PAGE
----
Posted 9 years, 2 months ago at 8:15 pm. 25 comments

In most of the cases when you are working with HTML div elements you may required to align the div on the desired location of the web page using CSS Horizontal and Vertical alignment. The HTML div tag is nothing more than a container for other tags. Much like the body tag, Div elements are blocking elements and work in the following scenes grouping other tags together. The attributes id, width, height, title and style used with div element, anything else should be engaged for CSS. The below example will guide you to understand how to align the div tag elements Horizontal and Vertical

#mydiv {
top: 50%;
left: 50%;
margin-top: -150px; /*set to a negative number 1/2 of your height*/
margin-left: -175px; /*set to a negative number 1/2 of your width*/
border: 2px solid #2956C6;
background-color: #FFB;
text-align: center;

How to use vertical-align in CSS

Posted 9 years, 2 months ago at 3:05 am. 3 comments

Poor vertical align still gets a bad rap. While it probably wouldn’t top the list of least used CSS properties (clip may have earned that title), it certainly should get an honorable mention as one of the most avoided and least understood.

I think this is because most coders would expect vertical-align to align an element vertically in its container. Instead it vertically aligns an element in relation to the line-height. For example, #div {vertical-align: middle; } would give us:

Example 1 of vertical align text

While #div {vertical-align: middle; line-height: 2em; } gives us:

Example 2 of vertical align text with line height

To make matters worse, there are other scenarios that may not work as expected. For example:


#exampleContainer {
vertical-align: middle;
line-height: 2em;
width: 200px;
height: 2em;
border: 1px solid red;


<div id="exampleContainer">text<img src="" width="2" height="25" /></div>

This gives us text that is vertically aligned in the middle in the first box, but it isn’t where we wanted it in the second.

Example 3 of vertical align text with line height and image

If we add a vertical-align declaration specifically for the image then we get the intended result with the text.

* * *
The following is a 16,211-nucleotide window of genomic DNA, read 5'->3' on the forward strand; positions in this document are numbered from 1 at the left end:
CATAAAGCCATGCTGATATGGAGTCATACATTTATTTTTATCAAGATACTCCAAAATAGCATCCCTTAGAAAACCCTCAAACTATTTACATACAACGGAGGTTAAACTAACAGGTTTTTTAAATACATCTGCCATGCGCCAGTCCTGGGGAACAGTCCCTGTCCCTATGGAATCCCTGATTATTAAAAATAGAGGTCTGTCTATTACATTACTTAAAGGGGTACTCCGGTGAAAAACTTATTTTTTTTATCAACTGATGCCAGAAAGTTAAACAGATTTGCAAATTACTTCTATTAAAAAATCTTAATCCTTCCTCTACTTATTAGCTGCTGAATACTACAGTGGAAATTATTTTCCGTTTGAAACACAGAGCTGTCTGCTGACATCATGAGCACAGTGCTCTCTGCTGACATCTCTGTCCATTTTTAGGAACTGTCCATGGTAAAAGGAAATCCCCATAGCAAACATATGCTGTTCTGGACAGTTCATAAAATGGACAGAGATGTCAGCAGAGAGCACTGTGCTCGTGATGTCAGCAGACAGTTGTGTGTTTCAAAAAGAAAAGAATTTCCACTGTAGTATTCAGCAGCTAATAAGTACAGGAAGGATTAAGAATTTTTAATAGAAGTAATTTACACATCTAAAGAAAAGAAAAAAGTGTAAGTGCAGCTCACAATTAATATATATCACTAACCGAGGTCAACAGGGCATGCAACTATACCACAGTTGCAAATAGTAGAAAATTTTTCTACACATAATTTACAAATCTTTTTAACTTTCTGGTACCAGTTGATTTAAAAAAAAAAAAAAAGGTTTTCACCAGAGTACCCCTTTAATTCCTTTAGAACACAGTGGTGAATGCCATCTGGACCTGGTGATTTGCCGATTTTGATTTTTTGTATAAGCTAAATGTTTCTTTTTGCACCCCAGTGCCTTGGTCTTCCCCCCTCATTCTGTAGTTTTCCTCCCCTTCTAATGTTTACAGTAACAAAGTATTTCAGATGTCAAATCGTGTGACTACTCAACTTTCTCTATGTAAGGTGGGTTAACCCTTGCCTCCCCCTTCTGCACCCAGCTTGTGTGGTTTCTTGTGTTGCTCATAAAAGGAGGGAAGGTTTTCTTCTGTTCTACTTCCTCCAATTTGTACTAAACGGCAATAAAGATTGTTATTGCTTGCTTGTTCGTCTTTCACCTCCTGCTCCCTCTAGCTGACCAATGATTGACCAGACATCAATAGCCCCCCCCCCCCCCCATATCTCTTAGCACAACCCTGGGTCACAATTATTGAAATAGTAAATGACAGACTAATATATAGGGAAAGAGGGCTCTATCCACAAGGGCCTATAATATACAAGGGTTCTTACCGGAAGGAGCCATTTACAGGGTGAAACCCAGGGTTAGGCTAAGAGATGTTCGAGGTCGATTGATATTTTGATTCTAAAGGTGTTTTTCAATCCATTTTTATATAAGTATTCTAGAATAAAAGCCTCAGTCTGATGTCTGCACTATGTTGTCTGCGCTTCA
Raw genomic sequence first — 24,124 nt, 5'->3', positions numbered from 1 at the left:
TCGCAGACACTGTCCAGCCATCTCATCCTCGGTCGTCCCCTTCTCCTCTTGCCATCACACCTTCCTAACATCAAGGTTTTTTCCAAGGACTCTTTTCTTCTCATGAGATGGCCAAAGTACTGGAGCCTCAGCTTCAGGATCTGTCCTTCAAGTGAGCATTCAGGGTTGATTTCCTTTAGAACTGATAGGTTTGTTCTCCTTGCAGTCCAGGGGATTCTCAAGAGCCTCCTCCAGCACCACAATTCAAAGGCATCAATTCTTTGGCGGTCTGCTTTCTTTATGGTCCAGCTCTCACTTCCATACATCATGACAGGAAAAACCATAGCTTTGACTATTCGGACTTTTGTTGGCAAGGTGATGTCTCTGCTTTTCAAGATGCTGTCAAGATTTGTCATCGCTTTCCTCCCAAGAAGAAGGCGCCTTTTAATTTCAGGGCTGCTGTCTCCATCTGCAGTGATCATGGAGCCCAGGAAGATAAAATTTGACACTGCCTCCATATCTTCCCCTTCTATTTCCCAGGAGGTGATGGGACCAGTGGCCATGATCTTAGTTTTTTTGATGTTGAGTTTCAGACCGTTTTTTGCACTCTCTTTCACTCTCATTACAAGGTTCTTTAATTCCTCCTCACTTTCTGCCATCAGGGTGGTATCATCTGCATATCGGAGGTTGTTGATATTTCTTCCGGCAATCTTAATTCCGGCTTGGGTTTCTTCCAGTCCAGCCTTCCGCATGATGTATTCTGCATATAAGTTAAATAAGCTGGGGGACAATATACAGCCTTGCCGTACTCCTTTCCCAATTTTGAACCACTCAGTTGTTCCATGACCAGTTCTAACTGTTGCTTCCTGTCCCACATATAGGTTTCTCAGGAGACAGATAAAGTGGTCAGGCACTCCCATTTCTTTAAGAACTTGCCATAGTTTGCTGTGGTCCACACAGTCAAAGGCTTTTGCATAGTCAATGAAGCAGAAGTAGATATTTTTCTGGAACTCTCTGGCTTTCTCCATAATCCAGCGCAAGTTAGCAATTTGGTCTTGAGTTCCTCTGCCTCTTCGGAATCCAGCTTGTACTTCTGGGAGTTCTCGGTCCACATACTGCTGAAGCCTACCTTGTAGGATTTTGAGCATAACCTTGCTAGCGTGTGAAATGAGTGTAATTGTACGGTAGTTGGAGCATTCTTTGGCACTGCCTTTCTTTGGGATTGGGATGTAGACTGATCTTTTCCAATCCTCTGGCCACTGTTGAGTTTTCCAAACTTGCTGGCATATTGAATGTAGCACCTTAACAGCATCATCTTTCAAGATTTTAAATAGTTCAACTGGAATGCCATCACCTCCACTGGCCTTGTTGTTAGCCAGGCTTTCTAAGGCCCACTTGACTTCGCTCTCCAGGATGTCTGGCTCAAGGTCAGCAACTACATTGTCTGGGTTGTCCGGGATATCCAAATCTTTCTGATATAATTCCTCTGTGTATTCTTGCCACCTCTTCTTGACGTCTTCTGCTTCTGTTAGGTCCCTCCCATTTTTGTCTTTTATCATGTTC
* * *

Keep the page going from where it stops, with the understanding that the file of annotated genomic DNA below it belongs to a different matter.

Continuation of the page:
#exampleContainer img {
vertical-align: middle;

Example 4 of vertical align text with line height and image with line height

Vertical-align Definition & Usage

Posted 9 years, 2 months ago at 3:01 am. 2 comments

The vertical-align property is supported in all major browsers.

Note: The value “inherit” is not supported in IE7 and earlier. IE8 requires a !DOCTYPE. IE9 supports “inherit”.

Property Values

Value Description
length Raises or lower an element by the specified length.

Negative values are allowed

% Raises or lower an element in a percent of the “line-height”

property. Negative values are allowed

baseline Align the baseline of the element with the baseline of the parent element.

This is default

sub Aligns the element as it was subscript
super Aligns the element as it was superscript
top The top of the element is aligned with the top of the

tallest element on the line

text-top The top of the element is aligned with the top of

the parent element’s font

middle The element is placed in the middle of the parent element
bottom The bottom of the element is aligned with the

lowest element on the line

text-bottom The bottom of the element is aligned with the

bottom of the parent element’s font

inherit Specifies that the value of the vertical-align property

should be inherited from the parent element

What Is Vertical Align?

Posted 9 years, 2 months ago at 2:59 am. 0 comments

CSS has a property called vertical align. It can be a bit confusing when you first learn about it, so I thought we could go through it’s use a little bit. The basic usage is like this: